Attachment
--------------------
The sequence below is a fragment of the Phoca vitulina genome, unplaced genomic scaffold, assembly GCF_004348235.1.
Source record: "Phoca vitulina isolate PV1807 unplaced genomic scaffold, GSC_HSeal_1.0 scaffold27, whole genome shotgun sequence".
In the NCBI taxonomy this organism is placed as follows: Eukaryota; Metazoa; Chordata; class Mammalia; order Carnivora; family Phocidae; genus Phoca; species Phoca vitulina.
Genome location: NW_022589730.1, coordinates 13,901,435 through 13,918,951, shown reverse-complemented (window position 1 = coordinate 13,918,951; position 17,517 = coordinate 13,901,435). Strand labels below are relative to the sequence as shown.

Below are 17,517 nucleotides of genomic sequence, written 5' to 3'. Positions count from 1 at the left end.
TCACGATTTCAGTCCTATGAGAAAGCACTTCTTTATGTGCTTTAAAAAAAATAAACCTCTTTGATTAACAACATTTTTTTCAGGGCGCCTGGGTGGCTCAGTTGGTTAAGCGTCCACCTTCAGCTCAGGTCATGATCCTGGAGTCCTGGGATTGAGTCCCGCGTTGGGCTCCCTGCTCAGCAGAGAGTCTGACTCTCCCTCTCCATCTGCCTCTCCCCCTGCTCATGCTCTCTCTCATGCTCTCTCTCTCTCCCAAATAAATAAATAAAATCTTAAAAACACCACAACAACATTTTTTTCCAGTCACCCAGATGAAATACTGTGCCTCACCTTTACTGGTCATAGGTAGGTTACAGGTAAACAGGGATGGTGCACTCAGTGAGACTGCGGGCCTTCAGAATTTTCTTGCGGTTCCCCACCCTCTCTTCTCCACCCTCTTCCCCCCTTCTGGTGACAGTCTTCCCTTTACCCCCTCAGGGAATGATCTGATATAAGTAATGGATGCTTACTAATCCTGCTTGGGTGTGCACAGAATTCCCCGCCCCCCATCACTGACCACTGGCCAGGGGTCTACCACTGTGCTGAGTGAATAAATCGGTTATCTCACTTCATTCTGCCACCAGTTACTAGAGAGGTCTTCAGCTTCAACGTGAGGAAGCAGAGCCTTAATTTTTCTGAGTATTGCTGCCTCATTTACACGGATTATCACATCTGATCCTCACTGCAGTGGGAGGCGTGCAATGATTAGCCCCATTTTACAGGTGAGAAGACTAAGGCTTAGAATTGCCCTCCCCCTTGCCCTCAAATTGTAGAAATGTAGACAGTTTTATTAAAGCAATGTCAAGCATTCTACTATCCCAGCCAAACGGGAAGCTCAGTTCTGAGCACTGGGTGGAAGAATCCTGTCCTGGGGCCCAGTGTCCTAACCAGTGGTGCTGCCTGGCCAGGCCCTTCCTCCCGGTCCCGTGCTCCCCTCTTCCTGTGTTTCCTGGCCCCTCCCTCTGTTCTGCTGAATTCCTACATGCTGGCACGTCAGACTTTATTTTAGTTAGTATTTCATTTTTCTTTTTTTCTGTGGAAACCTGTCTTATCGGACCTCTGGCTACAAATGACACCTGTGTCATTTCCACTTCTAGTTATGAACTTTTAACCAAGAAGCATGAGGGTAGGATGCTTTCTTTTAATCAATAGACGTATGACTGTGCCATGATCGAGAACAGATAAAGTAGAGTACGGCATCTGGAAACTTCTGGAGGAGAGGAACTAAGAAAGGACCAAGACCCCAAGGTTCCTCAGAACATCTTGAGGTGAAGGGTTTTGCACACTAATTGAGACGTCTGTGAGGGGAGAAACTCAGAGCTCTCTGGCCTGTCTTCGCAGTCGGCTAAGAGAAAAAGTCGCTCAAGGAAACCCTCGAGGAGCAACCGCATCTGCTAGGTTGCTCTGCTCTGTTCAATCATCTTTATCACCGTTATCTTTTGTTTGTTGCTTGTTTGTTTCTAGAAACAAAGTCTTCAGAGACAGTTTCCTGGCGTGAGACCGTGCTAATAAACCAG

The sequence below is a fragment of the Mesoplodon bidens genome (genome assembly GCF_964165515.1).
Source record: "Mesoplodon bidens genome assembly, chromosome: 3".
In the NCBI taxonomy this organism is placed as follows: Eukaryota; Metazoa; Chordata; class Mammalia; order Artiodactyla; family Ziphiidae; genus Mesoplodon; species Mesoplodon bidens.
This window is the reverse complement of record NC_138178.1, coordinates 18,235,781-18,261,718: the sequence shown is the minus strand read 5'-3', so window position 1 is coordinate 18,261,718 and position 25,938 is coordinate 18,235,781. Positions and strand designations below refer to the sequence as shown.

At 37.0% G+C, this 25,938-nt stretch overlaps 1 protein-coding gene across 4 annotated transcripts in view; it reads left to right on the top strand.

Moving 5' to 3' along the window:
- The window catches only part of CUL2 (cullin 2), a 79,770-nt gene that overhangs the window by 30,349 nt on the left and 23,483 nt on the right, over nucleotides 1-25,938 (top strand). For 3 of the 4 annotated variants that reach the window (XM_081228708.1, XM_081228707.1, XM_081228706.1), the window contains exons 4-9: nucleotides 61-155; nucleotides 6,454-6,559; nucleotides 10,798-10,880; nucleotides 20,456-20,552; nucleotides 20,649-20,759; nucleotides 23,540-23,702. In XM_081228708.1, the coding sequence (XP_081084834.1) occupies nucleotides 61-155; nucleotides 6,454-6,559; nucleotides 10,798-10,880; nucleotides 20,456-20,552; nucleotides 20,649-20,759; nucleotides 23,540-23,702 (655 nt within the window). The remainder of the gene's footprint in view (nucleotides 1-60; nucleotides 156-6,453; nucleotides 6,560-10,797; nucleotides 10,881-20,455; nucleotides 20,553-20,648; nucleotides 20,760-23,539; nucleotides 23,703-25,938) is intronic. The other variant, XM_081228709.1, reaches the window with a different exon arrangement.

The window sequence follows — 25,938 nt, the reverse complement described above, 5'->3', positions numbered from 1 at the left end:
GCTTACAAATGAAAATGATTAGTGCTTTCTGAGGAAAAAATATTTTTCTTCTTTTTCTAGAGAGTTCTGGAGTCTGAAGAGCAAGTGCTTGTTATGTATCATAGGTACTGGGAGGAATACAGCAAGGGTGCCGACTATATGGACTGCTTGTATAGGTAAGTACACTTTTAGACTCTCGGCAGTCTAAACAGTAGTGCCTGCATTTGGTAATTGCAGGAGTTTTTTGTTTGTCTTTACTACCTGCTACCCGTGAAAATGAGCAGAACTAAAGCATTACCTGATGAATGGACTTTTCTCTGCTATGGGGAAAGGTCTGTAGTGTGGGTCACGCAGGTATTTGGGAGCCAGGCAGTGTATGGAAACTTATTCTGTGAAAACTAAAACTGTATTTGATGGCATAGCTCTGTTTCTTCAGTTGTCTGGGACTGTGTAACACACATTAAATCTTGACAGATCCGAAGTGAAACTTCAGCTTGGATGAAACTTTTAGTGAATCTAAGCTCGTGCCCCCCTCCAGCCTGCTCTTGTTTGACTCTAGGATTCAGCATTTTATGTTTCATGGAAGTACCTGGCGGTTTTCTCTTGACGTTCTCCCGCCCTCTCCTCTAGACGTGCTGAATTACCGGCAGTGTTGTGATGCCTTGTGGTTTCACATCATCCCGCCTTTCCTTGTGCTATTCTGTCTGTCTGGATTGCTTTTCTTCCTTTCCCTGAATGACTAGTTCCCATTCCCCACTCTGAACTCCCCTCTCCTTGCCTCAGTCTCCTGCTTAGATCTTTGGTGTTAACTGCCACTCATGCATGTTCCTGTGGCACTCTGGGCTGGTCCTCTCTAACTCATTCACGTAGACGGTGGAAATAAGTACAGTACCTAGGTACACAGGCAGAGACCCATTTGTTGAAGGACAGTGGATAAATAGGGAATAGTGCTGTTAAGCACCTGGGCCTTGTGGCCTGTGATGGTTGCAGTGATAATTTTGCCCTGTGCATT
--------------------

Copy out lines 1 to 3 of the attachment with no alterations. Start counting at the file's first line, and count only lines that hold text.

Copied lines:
The sequence below is a fragment of the Phoca vitulina genome, unplaced genomic scaffold, assembly GCF_004348235.1.
Source record: "Phoca vitulina isolate PV1807 unplaced genomic scaffold, GSC_HSeal_1.0 scaffold27, whole genome shotgun sequence".
In the NCBI taxonomy this organism is placed as follows: Eukaryota; Metazoa; Chordata; class Mammalia; order Carnivora; family Phocidae; genus Phoca; species Phoca vitulina.